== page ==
This piece originally appeared on Money & Markets.
A lot of value investors came out of the woodwork to buy the dip in March and April following the coronavirus rout.
One was conspicuously absent from the party: Berkshire Hathaway’s Warren Buffett.
Buffett is a hero to generations of value investors. In fact, he’s one of my heroes.
One glance at his returns will show you why. From 1964 to 2019, Mr. Buffett grew Berkshire Hathaway’s by an almost absurd 2,744,062%. Over the same period, the S&P 500 returned 19,784%.
In past crashes, Buffett has always swooped in and bought the dip. He certainly did in the last crisis when he bailed out Bank of America, Goldman Sachs and General Electric, making himself billions in the process. The is the man whose self-described secret is being “greedy when others are fearful and fearful when others are greedy.”
But this time around, Buffett chose to sit on his hands. His cash hoard actually grew to $137 billion at the end of the first quarter from $128 billion at year end. At today’s prices, about 30% of Berkshire Hathaway’s market value is just the cash in the bank.
But not only is Buffett not buying. He’s actually selling. The Oracle of Omaha dumped $6.1 billion in stock in April, including his positions in American Airlines, Delta, United Airlines and Southwest Airlines.
This should be sobering to anyone with money in the market.
You can take comfort being in the market when Mr. Buffett is buying. Buffett isn’t always right, and like a lot of value investors he’s often early to the party. But buying by Buffett is that ultimate seal of approval… and that reassuring pat on the shoulders that says it will be all be ok.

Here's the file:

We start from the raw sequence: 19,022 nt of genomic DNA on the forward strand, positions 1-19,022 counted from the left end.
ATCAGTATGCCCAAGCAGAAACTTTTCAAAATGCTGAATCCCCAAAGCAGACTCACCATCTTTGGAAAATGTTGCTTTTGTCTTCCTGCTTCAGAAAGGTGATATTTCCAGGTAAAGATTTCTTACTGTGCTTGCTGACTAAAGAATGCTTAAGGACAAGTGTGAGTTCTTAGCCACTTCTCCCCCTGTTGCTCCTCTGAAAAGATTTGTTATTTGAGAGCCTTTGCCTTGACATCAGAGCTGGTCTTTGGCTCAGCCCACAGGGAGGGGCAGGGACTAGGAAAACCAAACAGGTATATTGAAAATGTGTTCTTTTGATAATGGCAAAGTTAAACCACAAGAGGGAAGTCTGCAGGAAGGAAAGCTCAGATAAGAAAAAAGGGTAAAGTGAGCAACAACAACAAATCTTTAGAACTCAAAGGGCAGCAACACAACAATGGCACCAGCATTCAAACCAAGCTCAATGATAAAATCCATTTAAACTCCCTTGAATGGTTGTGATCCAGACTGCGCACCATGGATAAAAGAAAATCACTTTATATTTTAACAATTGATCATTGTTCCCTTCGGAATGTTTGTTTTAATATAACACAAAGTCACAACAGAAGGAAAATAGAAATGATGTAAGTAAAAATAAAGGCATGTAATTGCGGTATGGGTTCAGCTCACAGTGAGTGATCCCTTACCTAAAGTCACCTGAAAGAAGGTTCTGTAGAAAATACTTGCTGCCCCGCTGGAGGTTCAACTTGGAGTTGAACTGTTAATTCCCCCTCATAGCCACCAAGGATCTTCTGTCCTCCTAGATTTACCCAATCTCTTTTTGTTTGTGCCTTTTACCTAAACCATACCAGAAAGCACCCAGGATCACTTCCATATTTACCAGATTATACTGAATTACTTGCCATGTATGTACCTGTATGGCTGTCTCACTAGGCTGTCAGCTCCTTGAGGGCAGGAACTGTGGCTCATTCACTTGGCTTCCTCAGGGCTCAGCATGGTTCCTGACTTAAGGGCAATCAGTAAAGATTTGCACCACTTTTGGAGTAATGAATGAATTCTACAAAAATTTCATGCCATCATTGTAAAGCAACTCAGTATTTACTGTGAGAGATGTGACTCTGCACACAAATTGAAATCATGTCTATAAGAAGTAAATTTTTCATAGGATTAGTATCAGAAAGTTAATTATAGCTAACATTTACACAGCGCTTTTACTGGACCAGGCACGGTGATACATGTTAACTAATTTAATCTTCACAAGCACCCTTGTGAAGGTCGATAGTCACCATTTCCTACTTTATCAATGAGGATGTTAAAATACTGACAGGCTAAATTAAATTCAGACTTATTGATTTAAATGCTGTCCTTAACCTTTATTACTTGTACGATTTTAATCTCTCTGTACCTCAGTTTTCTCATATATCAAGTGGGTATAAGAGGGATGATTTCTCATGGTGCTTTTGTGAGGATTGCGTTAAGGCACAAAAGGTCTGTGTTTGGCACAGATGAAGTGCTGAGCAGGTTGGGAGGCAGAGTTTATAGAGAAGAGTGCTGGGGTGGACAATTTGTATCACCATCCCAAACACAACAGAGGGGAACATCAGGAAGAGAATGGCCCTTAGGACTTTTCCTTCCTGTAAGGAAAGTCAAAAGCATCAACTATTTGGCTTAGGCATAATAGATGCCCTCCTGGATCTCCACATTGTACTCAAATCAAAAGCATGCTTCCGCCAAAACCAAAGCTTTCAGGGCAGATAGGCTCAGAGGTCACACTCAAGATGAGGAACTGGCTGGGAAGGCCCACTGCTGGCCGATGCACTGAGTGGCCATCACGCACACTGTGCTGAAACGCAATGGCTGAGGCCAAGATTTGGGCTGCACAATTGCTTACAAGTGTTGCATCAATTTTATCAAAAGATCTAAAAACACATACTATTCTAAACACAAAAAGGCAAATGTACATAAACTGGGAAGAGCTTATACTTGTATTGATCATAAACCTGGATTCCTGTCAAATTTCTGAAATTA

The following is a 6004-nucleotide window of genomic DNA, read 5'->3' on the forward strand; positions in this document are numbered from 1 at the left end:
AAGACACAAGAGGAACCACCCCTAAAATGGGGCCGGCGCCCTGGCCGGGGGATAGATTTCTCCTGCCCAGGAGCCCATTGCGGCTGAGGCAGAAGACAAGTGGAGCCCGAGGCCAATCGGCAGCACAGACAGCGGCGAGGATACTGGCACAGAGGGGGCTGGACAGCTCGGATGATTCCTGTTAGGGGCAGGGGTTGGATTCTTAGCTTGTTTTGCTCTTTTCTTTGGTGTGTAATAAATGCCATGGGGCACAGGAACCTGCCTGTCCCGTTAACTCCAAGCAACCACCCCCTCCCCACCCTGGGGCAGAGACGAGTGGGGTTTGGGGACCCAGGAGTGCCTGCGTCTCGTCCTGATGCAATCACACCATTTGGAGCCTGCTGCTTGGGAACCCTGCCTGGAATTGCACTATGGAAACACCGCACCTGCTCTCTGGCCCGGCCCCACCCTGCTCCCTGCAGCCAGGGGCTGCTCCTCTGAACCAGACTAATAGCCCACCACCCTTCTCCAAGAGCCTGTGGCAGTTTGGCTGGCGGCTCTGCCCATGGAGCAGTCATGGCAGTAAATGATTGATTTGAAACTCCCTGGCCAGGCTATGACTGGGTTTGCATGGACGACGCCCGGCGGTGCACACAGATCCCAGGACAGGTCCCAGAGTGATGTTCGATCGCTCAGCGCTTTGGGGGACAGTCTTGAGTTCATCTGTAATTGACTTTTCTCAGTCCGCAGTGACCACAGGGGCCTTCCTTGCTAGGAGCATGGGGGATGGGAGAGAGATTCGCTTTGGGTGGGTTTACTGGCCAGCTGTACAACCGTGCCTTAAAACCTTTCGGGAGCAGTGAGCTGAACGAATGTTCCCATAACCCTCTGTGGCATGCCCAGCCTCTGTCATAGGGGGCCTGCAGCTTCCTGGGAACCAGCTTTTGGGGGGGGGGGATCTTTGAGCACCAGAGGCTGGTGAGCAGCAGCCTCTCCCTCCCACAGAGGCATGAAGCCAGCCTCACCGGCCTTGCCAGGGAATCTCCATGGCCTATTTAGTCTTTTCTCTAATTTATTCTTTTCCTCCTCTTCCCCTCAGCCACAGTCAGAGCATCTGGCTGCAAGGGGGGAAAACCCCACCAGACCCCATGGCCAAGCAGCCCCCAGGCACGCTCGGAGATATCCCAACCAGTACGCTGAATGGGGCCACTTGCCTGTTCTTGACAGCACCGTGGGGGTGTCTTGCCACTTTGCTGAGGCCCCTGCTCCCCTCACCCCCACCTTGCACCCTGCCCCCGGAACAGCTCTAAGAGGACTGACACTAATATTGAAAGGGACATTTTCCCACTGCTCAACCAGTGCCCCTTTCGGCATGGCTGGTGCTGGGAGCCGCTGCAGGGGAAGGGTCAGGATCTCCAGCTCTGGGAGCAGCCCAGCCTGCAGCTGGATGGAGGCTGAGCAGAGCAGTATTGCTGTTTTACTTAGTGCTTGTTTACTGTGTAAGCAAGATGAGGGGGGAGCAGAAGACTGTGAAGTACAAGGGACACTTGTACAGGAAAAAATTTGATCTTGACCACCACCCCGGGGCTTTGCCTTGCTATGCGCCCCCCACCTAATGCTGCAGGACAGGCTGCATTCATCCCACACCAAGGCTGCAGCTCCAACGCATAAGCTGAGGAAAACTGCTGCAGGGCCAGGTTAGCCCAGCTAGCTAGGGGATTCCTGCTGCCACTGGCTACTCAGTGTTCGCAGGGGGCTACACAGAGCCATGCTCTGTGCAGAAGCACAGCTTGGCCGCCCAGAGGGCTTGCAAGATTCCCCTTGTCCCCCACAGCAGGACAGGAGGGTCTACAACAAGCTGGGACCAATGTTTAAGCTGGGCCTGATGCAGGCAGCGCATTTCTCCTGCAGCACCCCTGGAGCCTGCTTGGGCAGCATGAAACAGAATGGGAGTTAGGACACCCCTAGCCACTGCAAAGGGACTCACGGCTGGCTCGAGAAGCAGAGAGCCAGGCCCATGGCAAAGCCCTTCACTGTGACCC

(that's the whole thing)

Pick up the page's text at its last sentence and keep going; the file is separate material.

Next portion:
In His Own Words
As always, Buffett was eminently quotable at the Berkshire Hathaway annual meeting this past weekend. But one quote really stood out. On why he hadn’t put his cash to work, Buffett said:
“We haven’t done anything because we don’t see anything that attractive to do.”
“This is a very good time to borrow money, which means it may not be such a great time to lend money.”
There are several takeaways here.
The first is a point that I made last month: Even after the March tumble, stocks aren’t cheap. In fact, they’re still priced a lot more like a market top than a market bottom.
The second takeaway is that bonds aren’t exactly a screaming buy either. As Buffett put it, this isn’t such a great time to lend money.
In a normal, functioning market, interest rates reflect risk. You get rewarded with a higher interest rate for accepting greater credit risk and a longer time to maturity. But in its attempt to save the system from collapse, the Fed has massively distorted the bond market. Interest rates no longer reflect the risk being taken but rather the price at which the Fed is willing to buy.
Now, make no mistake. This isn’t a Fed-bashing hit piece. I understand why the Fed opened the floodgates the way they did, and I don’t think they had much of a choice if we are to be honest. Had the Fed not backstopped everything, we likely would have seen the financial system fail.
But that doesn’t mean we get a free lunch here. We will pay for the Fed’s move with lower bond returns, lower long-term growth and possibly with nasty inflation a few years down the line.
So, What Should You Do?
So, stocks and bonds are both expensive. Fantastic. What are we supposed to do?
I have one recommendation out of Buffett’s playbook. Most of us don’t have $137 billion laying around, but keeping a little more cash than usually on hand would seem like a good idea.
It also makes sense to prune your portfolio a little. Buffett dumped his airlines because he doesn’t have a good read on when their situation improves.
I’d also add one final recommendation that the Oracle might disagree with. I think it makes sense to own a little gold. You don’t have to get carried away, but putting something like 5% of your net worth into precious metals gives you a degree of protection from currency instability should the Fed’s bailout efforts take a wrong turn.